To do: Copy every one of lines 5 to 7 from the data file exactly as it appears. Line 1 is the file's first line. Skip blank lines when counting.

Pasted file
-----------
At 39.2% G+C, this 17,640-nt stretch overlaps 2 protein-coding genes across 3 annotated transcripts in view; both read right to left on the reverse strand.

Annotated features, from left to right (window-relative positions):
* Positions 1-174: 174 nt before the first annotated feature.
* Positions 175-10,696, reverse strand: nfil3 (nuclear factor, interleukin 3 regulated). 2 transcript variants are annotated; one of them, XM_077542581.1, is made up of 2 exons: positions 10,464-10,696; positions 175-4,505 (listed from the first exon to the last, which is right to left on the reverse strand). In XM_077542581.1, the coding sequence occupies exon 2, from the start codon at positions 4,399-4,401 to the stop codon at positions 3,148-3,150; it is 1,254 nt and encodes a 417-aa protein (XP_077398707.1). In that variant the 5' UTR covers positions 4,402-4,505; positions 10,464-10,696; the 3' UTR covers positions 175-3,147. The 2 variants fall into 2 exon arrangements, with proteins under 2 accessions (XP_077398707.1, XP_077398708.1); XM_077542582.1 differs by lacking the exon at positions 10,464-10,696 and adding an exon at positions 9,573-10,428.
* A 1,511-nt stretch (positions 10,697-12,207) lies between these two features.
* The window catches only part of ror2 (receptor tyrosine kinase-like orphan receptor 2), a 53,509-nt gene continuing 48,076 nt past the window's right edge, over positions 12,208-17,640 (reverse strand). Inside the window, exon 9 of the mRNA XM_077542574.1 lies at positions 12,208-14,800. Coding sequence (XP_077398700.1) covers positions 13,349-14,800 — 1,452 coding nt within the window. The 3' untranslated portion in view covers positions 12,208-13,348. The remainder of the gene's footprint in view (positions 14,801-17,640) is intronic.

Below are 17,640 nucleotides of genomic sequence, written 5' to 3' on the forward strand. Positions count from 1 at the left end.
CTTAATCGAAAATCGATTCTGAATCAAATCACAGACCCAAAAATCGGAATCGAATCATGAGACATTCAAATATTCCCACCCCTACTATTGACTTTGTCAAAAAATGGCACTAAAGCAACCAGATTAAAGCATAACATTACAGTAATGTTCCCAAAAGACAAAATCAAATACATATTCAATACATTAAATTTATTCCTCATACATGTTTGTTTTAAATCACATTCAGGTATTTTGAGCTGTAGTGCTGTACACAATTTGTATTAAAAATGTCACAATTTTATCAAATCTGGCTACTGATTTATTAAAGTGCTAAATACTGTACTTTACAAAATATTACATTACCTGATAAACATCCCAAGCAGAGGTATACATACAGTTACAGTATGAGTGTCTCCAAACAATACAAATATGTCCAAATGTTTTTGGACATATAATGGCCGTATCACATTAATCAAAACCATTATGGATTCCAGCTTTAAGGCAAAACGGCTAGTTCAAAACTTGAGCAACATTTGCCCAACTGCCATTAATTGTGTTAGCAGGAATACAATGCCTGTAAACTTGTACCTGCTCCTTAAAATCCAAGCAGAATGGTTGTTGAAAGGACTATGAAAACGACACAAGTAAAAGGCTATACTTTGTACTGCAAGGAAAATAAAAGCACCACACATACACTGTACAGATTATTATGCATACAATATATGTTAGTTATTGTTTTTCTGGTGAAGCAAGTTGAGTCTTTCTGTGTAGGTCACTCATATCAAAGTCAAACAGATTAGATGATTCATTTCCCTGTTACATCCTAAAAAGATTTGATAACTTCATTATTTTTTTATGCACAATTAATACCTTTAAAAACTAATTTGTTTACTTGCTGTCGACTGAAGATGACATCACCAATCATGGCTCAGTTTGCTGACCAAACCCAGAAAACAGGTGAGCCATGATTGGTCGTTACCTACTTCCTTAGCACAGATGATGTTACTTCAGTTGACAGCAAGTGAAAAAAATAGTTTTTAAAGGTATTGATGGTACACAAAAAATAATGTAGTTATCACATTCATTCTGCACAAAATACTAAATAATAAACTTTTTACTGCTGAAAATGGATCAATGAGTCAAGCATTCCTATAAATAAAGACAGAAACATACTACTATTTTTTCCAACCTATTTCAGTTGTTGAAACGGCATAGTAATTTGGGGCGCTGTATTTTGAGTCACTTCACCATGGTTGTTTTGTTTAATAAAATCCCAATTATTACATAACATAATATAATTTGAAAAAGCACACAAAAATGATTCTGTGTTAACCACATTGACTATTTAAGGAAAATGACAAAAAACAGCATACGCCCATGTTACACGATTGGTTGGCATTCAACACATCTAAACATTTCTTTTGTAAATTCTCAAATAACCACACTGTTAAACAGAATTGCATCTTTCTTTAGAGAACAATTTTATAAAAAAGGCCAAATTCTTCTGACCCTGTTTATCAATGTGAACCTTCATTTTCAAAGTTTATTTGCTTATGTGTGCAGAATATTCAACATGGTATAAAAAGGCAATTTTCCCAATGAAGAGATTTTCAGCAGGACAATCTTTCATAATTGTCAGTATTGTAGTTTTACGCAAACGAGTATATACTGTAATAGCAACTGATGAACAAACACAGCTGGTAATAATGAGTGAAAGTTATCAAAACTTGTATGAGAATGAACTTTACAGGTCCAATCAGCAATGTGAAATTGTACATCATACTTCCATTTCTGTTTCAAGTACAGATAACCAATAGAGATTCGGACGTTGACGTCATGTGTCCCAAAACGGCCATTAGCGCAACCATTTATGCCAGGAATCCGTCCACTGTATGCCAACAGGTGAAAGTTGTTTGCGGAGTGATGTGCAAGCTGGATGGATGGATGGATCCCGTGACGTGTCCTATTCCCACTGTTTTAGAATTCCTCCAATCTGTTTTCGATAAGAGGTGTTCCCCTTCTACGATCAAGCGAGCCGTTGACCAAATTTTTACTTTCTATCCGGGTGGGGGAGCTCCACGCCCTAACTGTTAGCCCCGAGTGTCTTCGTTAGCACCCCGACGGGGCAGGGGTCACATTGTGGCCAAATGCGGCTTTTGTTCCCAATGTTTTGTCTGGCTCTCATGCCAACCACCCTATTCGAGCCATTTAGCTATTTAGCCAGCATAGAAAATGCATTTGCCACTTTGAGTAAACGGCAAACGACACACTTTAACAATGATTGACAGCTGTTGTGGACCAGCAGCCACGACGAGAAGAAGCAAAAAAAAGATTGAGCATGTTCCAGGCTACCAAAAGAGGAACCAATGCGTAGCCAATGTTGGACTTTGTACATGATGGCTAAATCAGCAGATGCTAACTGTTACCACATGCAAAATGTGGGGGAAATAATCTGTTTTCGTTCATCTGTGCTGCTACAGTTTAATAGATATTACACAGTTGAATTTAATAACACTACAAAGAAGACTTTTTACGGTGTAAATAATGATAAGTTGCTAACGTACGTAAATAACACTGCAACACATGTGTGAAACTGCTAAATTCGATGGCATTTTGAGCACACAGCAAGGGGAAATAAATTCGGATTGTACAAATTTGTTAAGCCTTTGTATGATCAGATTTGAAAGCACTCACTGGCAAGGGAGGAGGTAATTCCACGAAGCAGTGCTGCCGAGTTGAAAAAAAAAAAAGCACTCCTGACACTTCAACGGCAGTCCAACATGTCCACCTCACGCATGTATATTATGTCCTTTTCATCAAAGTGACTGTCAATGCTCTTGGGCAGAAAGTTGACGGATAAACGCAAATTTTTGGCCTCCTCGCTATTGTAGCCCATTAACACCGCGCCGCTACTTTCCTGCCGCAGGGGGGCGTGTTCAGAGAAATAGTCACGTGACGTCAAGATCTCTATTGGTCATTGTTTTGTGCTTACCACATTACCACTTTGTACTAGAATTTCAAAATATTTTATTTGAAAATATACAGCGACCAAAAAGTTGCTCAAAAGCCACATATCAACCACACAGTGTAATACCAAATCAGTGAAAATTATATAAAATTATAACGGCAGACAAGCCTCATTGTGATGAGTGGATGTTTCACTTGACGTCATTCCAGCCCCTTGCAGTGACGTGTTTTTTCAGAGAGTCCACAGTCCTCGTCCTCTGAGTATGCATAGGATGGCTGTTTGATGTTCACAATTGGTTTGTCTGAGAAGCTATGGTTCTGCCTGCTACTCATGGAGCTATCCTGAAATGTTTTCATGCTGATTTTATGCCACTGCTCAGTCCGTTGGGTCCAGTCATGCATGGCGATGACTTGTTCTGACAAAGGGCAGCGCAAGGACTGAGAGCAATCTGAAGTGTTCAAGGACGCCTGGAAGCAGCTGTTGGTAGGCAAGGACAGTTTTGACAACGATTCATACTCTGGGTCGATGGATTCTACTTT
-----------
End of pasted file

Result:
* A 1,511-nt stretch (positions 10,697-12,207) lies between these two features.
* The window catches only part of ror2 (receptor tyrosine kinase-like orphan receptor 2), a 53,509-nt gene continuing 48,076 nt past the window's right edge, over positions 12,208-17,640 (reverse strand). Inside the window, exon 9 of the mRNA XM_077542574.1 lies at positions 12,208-14,800. Coding sequence (XP_077398700.1) covers positions 13,349-14,800 — 1,452 coding nt within the window. The 3' untranslated portion in view covers positions 12,208-13,348. The remainder of the gene's footprint in view (positions 14,801-17,640) is intronic.

Below are 17,640 nucleotides of genomic sequence, written 5' to 3' on the forward strand. Positions count from 1 at the left end.